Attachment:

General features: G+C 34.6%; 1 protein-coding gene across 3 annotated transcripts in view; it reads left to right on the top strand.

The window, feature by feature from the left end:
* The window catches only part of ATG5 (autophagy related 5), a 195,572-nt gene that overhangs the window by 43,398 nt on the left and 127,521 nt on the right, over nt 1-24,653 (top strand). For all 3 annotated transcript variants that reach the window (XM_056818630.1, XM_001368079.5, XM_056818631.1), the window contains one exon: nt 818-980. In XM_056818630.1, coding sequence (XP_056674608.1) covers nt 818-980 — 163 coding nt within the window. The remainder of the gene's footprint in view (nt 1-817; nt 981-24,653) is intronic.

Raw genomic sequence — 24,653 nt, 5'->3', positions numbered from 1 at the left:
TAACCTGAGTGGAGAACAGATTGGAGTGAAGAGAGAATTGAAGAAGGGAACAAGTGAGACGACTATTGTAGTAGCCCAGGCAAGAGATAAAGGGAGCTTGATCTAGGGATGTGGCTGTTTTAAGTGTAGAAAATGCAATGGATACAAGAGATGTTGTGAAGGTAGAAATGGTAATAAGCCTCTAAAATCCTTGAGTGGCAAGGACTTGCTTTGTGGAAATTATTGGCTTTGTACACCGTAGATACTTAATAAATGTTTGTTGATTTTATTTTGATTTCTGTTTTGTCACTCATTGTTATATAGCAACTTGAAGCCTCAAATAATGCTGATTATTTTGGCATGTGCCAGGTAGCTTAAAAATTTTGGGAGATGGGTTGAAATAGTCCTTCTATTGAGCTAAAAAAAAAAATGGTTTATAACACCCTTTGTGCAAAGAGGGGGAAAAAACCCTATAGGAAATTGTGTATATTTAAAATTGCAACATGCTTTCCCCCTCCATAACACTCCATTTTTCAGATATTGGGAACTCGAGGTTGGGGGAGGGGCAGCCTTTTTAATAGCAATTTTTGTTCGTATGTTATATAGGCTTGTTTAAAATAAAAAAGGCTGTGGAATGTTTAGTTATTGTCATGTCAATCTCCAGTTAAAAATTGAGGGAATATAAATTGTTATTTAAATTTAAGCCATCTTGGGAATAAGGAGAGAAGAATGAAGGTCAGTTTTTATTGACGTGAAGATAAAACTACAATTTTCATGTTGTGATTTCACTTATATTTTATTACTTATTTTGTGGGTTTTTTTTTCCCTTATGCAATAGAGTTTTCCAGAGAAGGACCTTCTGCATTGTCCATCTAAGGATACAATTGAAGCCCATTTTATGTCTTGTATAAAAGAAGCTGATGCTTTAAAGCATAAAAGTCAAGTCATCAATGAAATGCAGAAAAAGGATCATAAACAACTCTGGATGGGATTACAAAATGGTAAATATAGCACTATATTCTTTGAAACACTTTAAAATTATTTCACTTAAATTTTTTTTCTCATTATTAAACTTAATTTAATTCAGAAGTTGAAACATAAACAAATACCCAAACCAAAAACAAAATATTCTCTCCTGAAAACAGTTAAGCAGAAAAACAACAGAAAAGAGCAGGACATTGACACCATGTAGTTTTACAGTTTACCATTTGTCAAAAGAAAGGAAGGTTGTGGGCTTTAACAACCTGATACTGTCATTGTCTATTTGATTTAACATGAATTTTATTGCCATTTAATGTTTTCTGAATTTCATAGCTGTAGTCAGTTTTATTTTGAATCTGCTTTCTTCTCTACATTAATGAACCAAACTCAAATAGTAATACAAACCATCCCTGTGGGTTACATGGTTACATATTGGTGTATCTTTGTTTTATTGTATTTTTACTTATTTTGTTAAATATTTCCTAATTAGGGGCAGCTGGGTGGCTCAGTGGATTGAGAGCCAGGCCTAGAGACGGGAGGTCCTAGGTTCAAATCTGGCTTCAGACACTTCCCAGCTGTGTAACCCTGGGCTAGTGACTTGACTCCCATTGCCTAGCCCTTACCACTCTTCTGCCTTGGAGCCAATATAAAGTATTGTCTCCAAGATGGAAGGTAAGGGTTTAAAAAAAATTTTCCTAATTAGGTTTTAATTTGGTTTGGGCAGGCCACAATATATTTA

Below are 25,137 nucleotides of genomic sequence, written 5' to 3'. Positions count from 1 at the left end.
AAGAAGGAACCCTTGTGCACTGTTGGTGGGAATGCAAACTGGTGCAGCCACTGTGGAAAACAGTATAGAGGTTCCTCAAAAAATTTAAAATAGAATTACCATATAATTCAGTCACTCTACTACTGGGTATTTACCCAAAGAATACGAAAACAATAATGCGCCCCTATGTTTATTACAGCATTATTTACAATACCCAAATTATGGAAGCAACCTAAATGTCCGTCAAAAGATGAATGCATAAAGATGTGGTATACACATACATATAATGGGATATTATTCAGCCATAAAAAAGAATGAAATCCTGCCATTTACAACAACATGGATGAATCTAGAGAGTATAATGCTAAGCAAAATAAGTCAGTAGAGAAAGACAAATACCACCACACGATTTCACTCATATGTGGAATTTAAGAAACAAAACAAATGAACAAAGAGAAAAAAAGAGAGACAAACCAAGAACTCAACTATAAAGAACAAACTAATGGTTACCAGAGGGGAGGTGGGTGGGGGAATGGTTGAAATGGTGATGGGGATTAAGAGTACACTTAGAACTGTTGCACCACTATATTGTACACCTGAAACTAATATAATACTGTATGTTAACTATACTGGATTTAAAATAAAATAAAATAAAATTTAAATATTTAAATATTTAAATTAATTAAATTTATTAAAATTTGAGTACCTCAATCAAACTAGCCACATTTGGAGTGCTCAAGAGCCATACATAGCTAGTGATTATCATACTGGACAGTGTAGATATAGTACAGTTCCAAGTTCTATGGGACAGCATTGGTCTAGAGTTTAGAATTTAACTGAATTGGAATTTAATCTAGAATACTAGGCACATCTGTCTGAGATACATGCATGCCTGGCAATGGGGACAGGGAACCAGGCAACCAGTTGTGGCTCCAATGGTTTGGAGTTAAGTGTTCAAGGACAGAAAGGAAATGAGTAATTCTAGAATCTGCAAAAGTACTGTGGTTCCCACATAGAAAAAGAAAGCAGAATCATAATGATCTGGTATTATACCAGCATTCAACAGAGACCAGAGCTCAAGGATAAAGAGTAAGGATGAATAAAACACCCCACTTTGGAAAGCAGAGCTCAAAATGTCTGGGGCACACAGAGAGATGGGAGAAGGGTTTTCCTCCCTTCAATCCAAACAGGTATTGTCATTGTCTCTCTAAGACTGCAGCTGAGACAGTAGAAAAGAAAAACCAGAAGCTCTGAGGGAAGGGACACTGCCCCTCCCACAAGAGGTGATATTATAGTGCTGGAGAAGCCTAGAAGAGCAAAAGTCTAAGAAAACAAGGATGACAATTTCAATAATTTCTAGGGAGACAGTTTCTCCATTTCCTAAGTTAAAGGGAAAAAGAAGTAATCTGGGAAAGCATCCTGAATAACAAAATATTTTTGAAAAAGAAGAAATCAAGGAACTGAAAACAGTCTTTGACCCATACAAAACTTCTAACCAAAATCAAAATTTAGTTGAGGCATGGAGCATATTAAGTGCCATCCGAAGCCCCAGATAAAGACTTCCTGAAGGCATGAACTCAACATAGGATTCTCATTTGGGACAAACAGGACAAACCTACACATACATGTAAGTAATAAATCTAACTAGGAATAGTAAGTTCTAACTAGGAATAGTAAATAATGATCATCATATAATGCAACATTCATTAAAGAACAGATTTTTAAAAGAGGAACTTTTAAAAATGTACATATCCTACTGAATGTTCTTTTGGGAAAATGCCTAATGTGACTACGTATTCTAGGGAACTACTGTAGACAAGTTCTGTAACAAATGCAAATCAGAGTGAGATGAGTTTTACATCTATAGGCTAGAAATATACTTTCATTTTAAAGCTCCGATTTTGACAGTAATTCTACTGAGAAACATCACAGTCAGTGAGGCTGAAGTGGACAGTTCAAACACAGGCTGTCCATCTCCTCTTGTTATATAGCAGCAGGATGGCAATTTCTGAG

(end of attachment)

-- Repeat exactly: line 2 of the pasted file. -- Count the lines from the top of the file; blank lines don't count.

The window, feature by feature from the left end: